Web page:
Date of Award

Spring 1975

Document Type

Thesis

Department

Life & Environmental Sciences

First Advisor

John Christenson

Second Advisor

James Manion

Third Advisor

Alfred Murray

Abstract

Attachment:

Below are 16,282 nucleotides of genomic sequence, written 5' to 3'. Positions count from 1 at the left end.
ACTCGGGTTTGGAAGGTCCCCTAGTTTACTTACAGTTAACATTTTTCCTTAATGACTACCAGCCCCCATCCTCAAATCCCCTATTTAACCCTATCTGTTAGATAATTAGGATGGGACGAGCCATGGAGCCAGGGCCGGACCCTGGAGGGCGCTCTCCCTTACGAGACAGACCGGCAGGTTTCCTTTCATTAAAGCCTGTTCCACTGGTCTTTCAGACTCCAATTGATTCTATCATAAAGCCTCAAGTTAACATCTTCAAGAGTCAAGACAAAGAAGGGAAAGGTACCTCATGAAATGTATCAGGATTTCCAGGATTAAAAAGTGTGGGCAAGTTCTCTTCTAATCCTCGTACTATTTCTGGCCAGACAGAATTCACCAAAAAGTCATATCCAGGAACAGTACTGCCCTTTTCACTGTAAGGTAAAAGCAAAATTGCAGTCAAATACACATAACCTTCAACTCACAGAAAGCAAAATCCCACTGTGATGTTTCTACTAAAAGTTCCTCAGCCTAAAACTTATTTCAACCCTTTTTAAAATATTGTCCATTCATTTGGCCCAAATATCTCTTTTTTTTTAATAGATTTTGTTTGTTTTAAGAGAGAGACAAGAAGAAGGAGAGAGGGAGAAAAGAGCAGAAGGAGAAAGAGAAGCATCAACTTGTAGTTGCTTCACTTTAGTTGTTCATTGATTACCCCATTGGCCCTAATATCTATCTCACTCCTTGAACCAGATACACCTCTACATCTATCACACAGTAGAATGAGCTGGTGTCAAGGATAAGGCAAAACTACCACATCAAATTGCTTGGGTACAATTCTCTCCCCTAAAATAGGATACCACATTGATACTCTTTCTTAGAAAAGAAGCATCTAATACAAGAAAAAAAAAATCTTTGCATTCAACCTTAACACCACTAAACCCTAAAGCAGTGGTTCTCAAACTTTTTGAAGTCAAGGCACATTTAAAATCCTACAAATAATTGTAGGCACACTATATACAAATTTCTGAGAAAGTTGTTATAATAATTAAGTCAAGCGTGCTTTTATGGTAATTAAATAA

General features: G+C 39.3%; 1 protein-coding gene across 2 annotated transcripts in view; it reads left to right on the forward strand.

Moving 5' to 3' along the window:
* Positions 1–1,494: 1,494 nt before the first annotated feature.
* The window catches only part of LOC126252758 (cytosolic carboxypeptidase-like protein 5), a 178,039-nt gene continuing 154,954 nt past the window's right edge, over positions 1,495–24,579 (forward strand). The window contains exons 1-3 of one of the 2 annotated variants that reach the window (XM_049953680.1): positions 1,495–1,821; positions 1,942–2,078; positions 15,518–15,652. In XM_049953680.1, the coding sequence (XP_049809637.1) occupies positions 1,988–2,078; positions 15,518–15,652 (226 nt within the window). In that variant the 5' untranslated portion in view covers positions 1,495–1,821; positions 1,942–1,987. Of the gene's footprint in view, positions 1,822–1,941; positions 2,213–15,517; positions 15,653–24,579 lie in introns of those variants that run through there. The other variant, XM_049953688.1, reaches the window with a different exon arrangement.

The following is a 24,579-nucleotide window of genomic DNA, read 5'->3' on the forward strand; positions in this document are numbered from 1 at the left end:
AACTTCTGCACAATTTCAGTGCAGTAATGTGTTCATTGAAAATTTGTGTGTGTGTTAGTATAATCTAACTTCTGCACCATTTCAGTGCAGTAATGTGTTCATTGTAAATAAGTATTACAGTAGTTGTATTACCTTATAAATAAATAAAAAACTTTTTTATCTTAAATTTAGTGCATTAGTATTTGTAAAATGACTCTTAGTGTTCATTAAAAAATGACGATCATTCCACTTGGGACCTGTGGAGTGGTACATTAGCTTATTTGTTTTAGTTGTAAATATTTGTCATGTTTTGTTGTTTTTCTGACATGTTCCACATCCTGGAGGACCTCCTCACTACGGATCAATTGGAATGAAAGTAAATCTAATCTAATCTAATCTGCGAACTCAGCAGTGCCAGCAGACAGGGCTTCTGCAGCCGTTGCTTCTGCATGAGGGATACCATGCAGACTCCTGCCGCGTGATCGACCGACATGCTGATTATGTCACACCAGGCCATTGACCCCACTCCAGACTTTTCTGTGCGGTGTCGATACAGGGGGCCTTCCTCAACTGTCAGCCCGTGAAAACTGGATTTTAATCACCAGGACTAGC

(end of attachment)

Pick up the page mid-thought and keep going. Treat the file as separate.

Swiss-Webster male, albino mice were used in either a habituation or positive reinforcement experiment to test Carlton’s (1969) suppression of behavior theory. Twenty-six mice were habituated to a beam of light presented for 5 sec with a 25 sec inter-trial period during two 10 sin sessions. Scopolamine hydrobromide (1ag/kg) or physiological saline was injected 50 min before testing 5 days later. Scopolamine reversed habituation to the light so that Session #2 differed significantly from the test session by Student’s t and Mann-Whitney 0 analysis. The test session was similiar to Session #1 suggesting scopolamine reversed habituation to the light. Thirty mice were trained on a simple approach, positive reinforcement contingency to respond to a similar beam of light during the 5 sec, 25 sec schedule in two 10 min sessions. Scopolamine caused a decrease in performance of the learned response. The effect of scopolamine on habituation and positive reinforcement could not be attributed to reduced fluid consumption, reduced motor activity or dissociation. Carlton’s suppression of behavior was supported by the habituation experiment but not by the positive reinforcement schedule.

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